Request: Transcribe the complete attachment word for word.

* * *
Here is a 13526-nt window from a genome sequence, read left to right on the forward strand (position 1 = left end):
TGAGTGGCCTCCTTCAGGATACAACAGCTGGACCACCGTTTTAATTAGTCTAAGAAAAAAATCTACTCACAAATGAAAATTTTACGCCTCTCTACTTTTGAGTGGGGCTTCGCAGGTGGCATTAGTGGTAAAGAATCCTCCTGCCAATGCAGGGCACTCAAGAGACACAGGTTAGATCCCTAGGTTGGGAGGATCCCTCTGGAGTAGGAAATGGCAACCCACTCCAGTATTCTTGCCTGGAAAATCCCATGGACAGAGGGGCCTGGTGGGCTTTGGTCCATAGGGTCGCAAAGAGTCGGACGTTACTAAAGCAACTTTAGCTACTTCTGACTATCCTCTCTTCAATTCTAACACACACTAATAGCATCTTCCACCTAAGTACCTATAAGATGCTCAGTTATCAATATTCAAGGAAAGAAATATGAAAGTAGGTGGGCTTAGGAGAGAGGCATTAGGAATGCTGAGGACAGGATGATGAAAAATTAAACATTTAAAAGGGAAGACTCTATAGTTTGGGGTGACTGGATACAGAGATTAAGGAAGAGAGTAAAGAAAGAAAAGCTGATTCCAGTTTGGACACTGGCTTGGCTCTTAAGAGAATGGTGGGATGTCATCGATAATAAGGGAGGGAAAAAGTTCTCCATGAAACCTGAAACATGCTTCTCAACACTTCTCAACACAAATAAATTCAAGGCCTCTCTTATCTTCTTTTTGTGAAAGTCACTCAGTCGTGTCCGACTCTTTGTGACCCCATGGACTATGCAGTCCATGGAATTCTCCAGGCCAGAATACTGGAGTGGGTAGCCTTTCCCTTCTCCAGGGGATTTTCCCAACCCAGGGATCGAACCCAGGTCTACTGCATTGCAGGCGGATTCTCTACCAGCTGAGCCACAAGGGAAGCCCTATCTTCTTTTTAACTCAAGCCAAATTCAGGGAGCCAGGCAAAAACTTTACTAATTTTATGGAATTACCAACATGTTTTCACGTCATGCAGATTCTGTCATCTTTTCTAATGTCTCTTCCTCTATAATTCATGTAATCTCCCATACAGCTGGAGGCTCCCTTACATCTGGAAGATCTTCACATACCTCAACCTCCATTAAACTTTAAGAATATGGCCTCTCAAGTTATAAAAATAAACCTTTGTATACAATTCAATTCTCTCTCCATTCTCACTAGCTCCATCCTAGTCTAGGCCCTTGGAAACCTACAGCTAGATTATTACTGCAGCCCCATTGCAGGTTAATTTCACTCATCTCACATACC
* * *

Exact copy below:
Here is a 13526-nt window from a genome sequence, read left to right on the forward strand (position 1 = left end):
TGAGTGGCCTCCTTCAGGATACAACAGCTGGACCACCGTTTTAATTAGTCTAAGAAAAAAATCTACTCACAAATGAAAATTTTACGCCTCTCTACTTTTGAGTGGGGCTTCGCAGGTGGCATTAGTGGTAAAGAATCCTCCTGCCAATGCAGGGCACTCAAGAGACACAGGTTAGATCCCTAGGTTGGGAGGATCCCTCTGGAGTAGGAAATGGCAACCCACTCCAGTATTCTTGCCTGGAAAATCCCATGGACAGAGGGGCCTGGTGGGCTTTGGTCCATAGGGTCGCAAAGAGTCGGACGTTACTAAAGCAACTTTAGCTACTTCTGACTATCCTCTCTTCAATTCTAACACACACTAATAGCATCTTCCACCTAAGTACCTATAAGATGCTCAGTTATCAATATTCAAGGAAAGAAATATGAAAGTAGGTGGGCTTAGGAGAGAGGCATTAGGAATGCTGAGGACAGGATGATGAAAAATTAAACATTTAAAAGGGAAGACTCTATAGTTTGGGGTGACTGGATACAGAGATTAAGGAAGAGAGTAAAGAAAGAAAAGCTGATTCCAGTTTGGACACTGGCTTGGCTCTTAAGAGAATGGTGGGATGTCATCGATAATAAGGGAGGGAAAAAGTTCTCCATGAAACCTGAAACATGCTTCTCAACACTTCTCAACACAAATAAATTCAAGGCCTCTCTTATCTTCTTTTTGTGAAAGTCACTCAGTCGTGTCCGACTCTTTGTGACCCCATGGACTATGCAGTCCATGGAATTCTCCAGGCCAGAATACTGGAGTGGGTAGCCTTTCCCTTCTCCAGGGGATTTTCCCAACCCAGGGATCGAACCCAGGTCTACTGCATTGCAGGCGGATTCTCTACCAGCTGAGCCACAAGGGAAGCCCTATCTTCTTTTTAACTCAAGCCAAATTCAGGGAGCCAGGCAAAAACTTTACTAATTTTATGGAATTACCAACATGTTTTCACGTCATGCAGATTCTGTCATCTTTTCTAATGTCTCTTCCTCTATAATTCATGTAATCTCCCATACAGCTGGAGGCTCCCTTACATCTGGAAGATCTTCACATACCTCAACCTCCATTAAACTTTAAGAATATGGCCTCTCAAGTTATAAAAATAAACCTTTGTATACAATTCAATTCTCTCTCCATTCTCACTAGCTCCATCCTAGTCTAGGCCCTTGGAAACCTACAGCTAGATTATTACTGCAGCCCCATTGCAGGTTAATTTCACTCATCTCACATACC